By Juanice Gray, email@example.com
Both agenda items for the school board special called meeting Monday, Aug. 17 passed, but not without opposition. Alliance Compressors applied for tax exemption. Chamber President Laura Lyles spoke on their behalf stating that from a chamber perspective, tax abatement for the #2 employer in the parish made economic sense. She said the company spent corporate money here because of the incentives. She noted the numerous ways Alliance supports the community ending by stating “Everything we do to help them helps us.”
Alliance Plant Manager Brian Brock, Production Manager Devin Lewis and Controller LaTina Harris announced a $50 million expansion project in the works that should come to fruition in the next four years. That project would add another assembly line and more than 45 new jobs. The economic impact of the plant’s 600 employees’ spending in the community offsets the tax abatement they said. The abatement, roughly $13,000, is not money that is taken away from the school board; it is money they simply don’t get. Brock said Alliance still pays “a lot” in sales tax and the school board gets a portion of those funds. Brock said the company pays $30 million in salaries and those dollars directly benefit the local economy. He said the “abatement means working together.”
Lewis said the plant recently hired food service workers who were out of work because of the pandemic. They have also implemented a policy to hire those who do not have a diploma or GED, although other criteria are needed such as experience. One big factor with Alliance is promoting from within current employees that keeps locals employed long term.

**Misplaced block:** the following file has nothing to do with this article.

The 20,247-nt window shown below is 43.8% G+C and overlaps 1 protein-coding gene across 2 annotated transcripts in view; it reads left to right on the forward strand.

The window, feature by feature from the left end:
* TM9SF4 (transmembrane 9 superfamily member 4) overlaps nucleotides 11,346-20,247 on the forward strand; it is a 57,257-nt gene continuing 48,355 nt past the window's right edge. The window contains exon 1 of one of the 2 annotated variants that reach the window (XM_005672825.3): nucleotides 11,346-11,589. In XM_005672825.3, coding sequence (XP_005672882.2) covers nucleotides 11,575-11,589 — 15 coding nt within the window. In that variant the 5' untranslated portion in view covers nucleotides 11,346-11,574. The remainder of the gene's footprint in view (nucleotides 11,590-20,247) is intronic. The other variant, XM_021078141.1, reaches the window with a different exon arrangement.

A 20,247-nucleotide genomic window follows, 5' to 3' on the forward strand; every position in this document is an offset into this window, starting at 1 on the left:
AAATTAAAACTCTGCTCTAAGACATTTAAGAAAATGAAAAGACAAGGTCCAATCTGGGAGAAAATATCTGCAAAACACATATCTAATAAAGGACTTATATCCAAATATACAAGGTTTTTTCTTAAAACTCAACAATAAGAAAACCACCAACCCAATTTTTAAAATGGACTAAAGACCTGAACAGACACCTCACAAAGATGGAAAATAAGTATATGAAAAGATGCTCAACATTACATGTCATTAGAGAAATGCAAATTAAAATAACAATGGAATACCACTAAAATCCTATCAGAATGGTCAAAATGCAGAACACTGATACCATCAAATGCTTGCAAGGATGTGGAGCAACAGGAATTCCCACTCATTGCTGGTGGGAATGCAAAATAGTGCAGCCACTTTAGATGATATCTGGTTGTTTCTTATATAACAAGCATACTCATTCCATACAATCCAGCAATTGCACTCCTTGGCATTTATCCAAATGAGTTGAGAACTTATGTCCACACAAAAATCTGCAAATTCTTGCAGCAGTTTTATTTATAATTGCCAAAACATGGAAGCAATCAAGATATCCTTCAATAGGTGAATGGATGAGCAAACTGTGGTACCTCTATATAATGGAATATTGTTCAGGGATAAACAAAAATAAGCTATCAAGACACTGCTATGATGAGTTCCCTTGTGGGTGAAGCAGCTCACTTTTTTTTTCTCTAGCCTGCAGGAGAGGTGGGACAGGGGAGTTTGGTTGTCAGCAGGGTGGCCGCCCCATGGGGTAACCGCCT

Board member Russ Danzy asked if the abatement kept the plant competitive as far as getting expansion projects and other corporate dollars. “It certainly helps,” Brock said. “It may seem like a lot, but in the long run there will be more in the local economy.” Board member Tan’Kia Palmer asked what would happen if Alliance doesn’t get the tax break. Brock replied, “Not much now, but they may think twice about bringing a $50 million expansion here later on.”
The abatement was approved by the majority with Emile Metoyer and Palmer casting no votes.
The second item was approval for teachers and staff to temporarily be allowed to wear scrubs and jeans. Board member Reba Phelps read two messages from teachers citing practicality and motivation as arguments for the measure. “Teachers will now be cleaning high touch areas frequently throughout the day. They are transitioning into a more physical role where sweat and dirt will be part of their normal day. In that sweat and dirt is the potential for COVID contamination. Teachers will go home and want to immediately change clothes and wash the soiled ones. This can be easily done with jeans and scrubs, but not with clothes that need dry cleaning or are made for more than one wear like shrugs, scarves, ties, and suit jackets. The second reason has everything to do with motivation. We are asking teachers to do much more than in typical years… Allowing teachers the choice of clothing will make them more comfortable in a year that promises to have many uncomfortable situations,” she read from a text by Lakeview Jr./Sr. High School Assistant Principal Kathy Canerday.
Supt. Grant Eloi stated he was “100% in support of scrubs” but had reservations concerning jeans saying he had no argument from a medical standpoint for their use. Board member Beverly Broadway said jeans, like scrubs, can hold up to frequent washing with hot water and high heat drying which is recommended to kill germs and bacteria. Palmer cited teachers wearing leggings and large tops. She said they would be just as professional in scrubs and jeans.
Phelps concluded the discussion saying, “At the end of the day, our teachers are professionals.” The casual-professional dress code proposed included both scrubs and jeans. A sunset date was included to make the status temporary. The board approved the proposal stating the attire was optional thereby giving teachers a choice and would only be until the state was out of Phase III. It would expire when the state moved into Phase IV. Board President Billy Benefield cast the only dissenting vote citing conversations he had with teachers and others whom were opposed to the change.